Late at night, when all I hear is the humming of my house and the silent moon in the window, it would be easy to think about the things that I regret. Not saving more money when I could have, buying this house in a seller’s market, procrastinating the scheduling of doctors and dentists and cleaning and clearing. The pile of papers on the side of my desk that I’m tempted to toss without looking through because whatever is in there hasn’t been needed for months and probably never will be. Unless it is, and so the pile stays.
It would be easy to think of the not doing enough and the not being enough. About not taking better care of my things and of myself.
About the broken bowl from Sweden that is just a broken bowl even though it feels like proof that I laughed and wandered there.
It would be easy to find worry and regret in the shadows and the silence. So easy to cry over the fact that it’s supposed to snow tomorrow, when I thought we were done with winter and an entryway cluttered with puffy jackets and dirty mittens.
But tonight, instead of doing easy and thinking about all of those things, I will remember the moments in my past that I am most proud of.
The moments in which I’ve felt that I have wings.
The day that I said yes to moving 1700 miles away from the life I’d built to make a new home with my dog and a promotion.
The day when I went back to college after running out of money, leaving, and deciding that I didn’t need it anyway. The day that I got my diploma, later than the ones my friends received, and it meaning so much more because of it.
The time when I walked steadily away from a relationship that made me afraid of the barely recognizable girl in the mirror.
That 3:00am conversation in the dark when, with tears and hope, I said “This isn’t going to work if you don’t want to have a baby.” That he said yes.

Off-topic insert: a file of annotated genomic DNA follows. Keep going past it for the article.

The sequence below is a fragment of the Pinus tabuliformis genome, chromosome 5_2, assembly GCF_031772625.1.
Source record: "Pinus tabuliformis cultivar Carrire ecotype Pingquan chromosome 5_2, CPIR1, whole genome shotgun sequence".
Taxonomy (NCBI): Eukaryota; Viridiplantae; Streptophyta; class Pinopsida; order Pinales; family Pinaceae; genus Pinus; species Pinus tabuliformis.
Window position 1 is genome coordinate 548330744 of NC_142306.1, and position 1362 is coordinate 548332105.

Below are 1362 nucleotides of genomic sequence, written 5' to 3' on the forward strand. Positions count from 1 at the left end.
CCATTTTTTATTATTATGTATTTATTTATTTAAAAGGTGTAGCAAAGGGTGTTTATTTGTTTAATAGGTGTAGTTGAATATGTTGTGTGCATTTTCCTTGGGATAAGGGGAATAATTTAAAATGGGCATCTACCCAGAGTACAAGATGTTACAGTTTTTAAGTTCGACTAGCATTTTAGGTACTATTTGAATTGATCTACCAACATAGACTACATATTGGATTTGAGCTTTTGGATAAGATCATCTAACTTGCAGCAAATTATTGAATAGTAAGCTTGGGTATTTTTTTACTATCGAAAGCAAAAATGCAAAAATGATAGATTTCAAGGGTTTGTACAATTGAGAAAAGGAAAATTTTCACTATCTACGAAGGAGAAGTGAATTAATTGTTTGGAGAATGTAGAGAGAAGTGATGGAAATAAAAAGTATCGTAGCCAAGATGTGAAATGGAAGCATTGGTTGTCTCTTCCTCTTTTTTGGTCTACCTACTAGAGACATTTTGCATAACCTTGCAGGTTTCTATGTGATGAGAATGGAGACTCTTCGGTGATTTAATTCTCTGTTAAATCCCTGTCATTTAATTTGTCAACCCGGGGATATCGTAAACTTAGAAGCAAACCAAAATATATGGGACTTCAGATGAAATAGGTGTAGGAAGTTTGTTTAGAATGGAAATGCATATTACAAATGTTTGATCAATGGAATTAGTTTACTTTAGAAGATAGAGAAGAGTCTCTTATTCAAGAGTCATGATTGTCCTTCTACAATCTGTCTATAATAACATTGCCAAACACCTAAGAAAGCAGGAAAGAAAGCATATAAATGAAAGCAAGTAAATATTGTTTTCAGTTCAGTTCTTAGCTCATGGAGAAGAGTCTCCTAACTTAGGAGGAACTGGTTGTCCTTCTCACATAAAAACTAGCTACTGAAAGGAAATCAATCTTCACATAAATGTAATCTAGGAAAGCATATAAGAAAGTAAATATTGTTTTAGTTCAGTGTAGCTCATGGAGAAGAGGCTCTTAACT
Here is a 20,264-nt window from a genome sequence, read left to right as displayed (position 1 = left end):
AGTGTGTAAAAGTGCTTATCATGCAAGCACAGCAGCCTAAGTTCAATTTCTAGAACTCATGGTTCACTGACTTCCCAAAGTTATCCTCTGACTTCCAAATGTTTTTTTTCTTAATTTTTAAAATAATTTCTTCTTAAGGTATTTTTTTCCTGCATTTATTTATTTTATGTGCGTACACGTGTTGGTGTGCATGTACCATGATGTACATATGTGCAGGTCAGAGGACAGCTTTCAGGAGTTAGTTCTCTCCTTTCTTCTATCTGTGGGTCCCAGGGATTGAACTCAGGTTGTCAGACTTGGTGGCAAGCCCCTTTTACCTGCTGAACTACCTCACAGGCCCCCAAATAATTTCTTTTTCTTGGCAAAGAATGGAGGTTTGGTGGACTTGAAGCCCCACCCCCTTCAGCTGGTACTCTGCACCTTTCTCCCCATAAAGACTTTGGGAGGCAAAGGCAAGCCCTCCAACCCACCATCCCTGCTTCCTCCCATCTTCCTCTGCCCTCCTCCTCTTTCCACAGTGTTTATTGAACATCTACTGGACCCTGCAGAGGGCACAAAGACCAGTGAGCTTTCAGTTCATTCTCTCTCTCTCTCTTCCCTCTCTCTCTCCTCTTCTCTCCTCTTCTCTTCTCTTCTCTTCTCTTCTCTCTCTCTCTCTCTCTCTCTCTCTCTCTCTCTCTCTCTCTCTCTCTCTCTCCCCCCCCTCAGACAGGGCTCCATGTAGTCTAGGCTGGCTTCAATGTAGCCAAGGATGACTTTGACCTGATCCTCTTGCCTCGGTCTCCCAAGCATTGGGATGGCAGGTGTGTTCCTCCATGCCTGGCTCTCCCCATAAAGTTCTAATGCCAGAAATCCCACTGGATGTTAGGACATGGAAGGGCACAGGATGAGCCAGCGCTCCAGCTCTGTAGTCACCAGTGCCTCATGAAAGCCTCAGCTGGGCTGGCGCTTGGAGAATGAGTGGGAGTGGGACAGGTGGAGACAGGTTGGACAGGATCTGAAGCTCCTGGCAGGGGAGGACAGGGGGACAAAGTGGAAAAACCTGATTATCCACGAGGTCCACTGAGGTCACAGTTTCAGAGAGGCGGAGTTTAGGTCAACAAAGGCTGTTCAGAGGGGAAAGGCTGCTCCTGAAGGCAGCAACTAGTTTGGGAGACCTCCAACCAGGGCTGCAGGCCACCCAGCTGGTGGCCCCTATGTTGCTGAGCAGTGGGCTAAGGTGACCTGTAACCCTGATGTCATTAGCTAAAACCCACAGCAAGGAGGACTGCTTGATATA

The second that my newborn son was handed to me and I held him, skin to skin against my chest. The tears in my husband’s eyes and our future in my little boy’s.
My dreams of sharing words with my baby boy. That I rebuilt them and learned to embrace the irony that words will likely be a lifelong challenge for him. That it’s okay that they remain a lifeline for me.
The IEP meeting when I didn’t cry, or get upset, and instead called upon the grace and the wisdom from other special needs parents I’d met and hadn’t met but had been where I was then. That I released my little boy into mainstream kindergarten, knowing that he just might fly. Knowing that if he fell, it would not be the end of the world and we’d have another meeting and readjust. Being okay with that. I’m proud of that.
Wings, that carry me to the always and to the next, and to the knowing that while I feel like I’m falling and flapping, that I’m gliding.
Wings, that will take me from gliding, and soar me up once again, even when I feel like nesting.
Wings, that will carry my son to his own next.
Wings, that will carry me to know that his own next, without me, is okay.
Wings. Pssst. We have them.
We will fly. We are flying.
This has been a Finish the Sentence Friday post, where writers and bloggers link up their words to a weekly prompt. This week’s is “My proudest moment was…”
I am your happy host (Kristi from findingninee.com) and proud that this week’s cohosts are Tarana Khan (this week’s sentence thinker upper) from sandinmytoes.tk and Kerri Ames of undiagnosedbutokay.com.
ALSO – The idea for this post was born from a writing practices group that I’ve been participating in for the past couple of weeks. I learned about it from Dana, who learned about it from Nicki, and I love it. The group’s mastermind is Jena Schwartz and I do not have the words to tell you how powerful it’s been to be a part of a secret small group that sets a timer for 10 minutes and writes. Seriously, it’s been empowering and amazing. For more information, or to join one of Jena’s groups, click here.